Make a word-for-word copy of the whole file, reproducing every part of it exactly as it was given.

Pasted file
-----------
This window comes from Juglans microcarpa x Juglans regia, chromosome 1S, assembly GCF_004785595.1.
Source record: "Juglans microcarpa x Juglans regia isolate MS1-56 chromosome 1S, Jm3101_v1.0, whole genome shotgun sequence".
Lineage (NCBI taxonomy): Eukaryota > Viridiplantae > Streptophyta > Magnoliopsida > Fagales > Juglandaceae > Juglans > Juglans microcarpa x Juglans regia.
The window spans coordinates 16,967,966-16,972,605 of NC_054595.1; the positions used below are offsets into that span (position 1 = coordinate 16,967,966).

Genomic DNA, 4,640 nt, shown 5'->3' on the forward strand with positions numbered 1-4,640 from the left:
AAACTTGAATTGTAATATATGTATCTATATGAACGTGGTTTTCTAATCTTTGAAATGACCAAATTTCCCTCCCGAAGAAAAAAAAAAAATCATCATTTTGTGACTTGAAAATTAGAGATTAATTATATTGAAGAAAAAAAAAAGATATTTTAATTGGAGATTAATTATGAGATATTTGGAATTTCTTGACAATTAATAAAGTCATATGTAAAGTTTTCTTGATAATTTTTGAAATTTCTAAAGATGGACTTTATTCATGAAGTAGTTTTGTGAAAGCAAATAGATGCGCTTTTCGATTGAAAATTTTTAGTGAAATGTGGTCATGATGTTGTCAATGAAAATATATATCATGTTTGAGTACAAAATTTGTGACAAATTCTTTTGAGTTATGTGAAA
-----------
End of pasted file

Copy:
This window comes from Juglans microcarpa x Juglans regia, chromosome 1S, assembly GCF_004785595.1.
Source record: "Juglans microcarpa x Juglans regia isolate MS1-56 chromosome 1S, Jm3101_v1.0, whole genome shotgun sequence".
Lineage (NCBI taxonomy): Eukaryota > Viridiplantae > Streptophyta > Magnoliopsida > Fagales > Juglandaceae > Juglans > Juglans microcarpa x Juglans regia.
The window spans coordinates 16,967,966-16,972,605 of NC_054595.1; the positions used below are offsets into that span (position 1 = coordinate 16,967,966).

Genomic DNA, 4,640 nt, shown 5'->3' on the forward strand with positions numbered 1-4,640 from the left:
AAACTTGAATTGTAATATATGTATCTATATGAACGTGGTTTTCTAATCTTTGAAATGACCAAATTTCCCTCCCGAAGAAAAAAAAAAAATCATCATTTTGTGACTTGAAAATTAGAGATTAATTATATTGAAGAAAAAAAAAAGATATTTTAATTGGAGATTAATTATGAGATATTTGGAATTTCTTGACAATTAATAAAGTCATATGTAAAGTTTTCTTGATAATTTTTGAAATTTCTAAAGATGGACTTTATTCATGAAGTAGTTTTGTGAAAGCAAATAGATGCGCTTTTCGATTGAAAATTTTTAGTGAAATGTGGTCATGATGTTGTCAATGAAAATATATATCATGTTTGAGTACAAAATTTGTGACAAATTCTTTTGAGTTATGTGAAA